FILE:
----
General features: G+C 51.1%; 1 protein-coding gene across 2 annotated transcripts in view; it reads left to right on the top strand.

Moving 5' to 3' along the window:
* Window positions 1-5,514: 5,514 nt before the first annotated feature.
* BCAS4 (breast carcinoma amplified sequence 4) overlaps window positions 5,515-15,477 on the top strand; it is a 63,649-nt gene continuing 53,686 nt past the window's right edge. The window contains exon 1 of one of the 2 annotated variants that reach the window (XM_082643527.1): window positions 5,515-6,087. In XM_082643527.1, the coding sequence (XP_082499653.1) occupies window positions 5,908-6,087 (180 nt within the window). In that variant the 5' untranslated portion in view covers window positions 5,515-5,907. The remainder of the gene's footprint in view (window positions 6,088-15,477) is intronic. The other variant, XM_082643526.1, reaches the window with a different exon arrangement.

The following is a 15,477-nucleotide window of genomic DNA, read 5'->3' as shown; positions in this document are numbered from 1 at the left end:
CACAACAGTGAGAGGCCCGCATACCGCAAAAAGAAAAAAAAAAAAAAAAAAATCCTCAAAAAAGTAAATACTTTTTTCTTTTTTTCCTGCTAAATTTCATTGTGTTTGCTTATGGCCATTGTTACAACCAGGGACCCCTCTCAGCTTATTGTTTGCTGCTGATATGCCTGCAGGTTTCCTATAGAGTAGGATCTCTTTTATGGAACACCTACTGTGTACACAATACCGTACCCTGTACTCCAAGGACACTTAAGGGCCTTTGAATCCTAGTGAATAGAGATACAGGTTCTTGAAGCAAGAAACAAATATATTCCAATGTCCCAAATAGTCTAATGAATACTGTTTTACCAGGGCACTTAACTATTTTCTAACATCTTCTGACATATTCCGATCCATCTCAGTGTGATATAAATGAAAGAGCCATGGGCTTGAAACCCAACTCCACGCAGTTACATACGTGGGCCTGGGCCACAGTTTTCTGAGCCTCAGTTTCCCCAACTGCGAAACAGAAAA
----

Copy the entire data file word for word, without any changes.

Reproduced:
General features: G+C 51.1%; 1 protein-coding gene across 2 annotated transcripts in view; it reads left to right on the top strand.

Moving 5' to 3' along the window:
* Window positions 1-5,514: 5,514 nt before the first annotated feature.
* BCAS4 (breast carcinoma amplified sequence 4) overlaps window positions 5,515-15,477 on the top strand; it is a 63,649-nt gene continuing 53,686 nt past the window's right edge. The window contains exon 1 of one of the 2 annotated variants that reach the window (XM_082643527.1): window positions 5,515-6,087. In XM_082643527.1, the coding sequence (XP_082499653.1) occupies window positions 5,908-6,087 (180 nt within the window). In that variant the 5' untranslated portion in view covers window positions 5,515-5,907. The remainder of the gene's footprint in view (window positions 6,088-15,477) is intronic. The other variant, XM_082643526.1, reaches the window with a different exon arrangement.

The following is a 15,477-nucleotide window of genomic DNA, read 5'->3' as shown; positions in this document are numbered from 1 at the left end:
CACAACAGTGAGAGGCCCGCATACCGCAAAAAGAAAAAAAAAAAAAAAAAAATCCTCAAAAAAGTAAATACTTTTTTCTTTTTTTCCTGCTAAATTTCATTGTGTTTGCTTATGGCCATTGTTACAACCAGGGACCCCTCTCAGCTTATTGTTTGCTGCTGATATGCCTGCAGGTTTCCTATAGAGTAGGATCTCTTTTATGGAACACCTACTGTGTACACAATACCGTACCCTGTACTCCAAGGACACTTAAGGGCCTTTGAATCCTAGTGAATAGAGATACAGGTTCTTGAAGCAAGAAACAAATATATTCCAATGTCCCAAATAGTCTAATGAATACTGTTTTACCAGGGCACTTAACTATTTTCTAACATCTTCTGACATATTCCGATCCATCTCAGTGTGATATAAATGAAAGAGCCATGGGCTTGAAACCCAACTCCACGCAGTTACATACGTGGGCCTGGGCCACAGTTTTCTGAGCCTCAGTTTCCCCAACTGCGAAACAGAAAA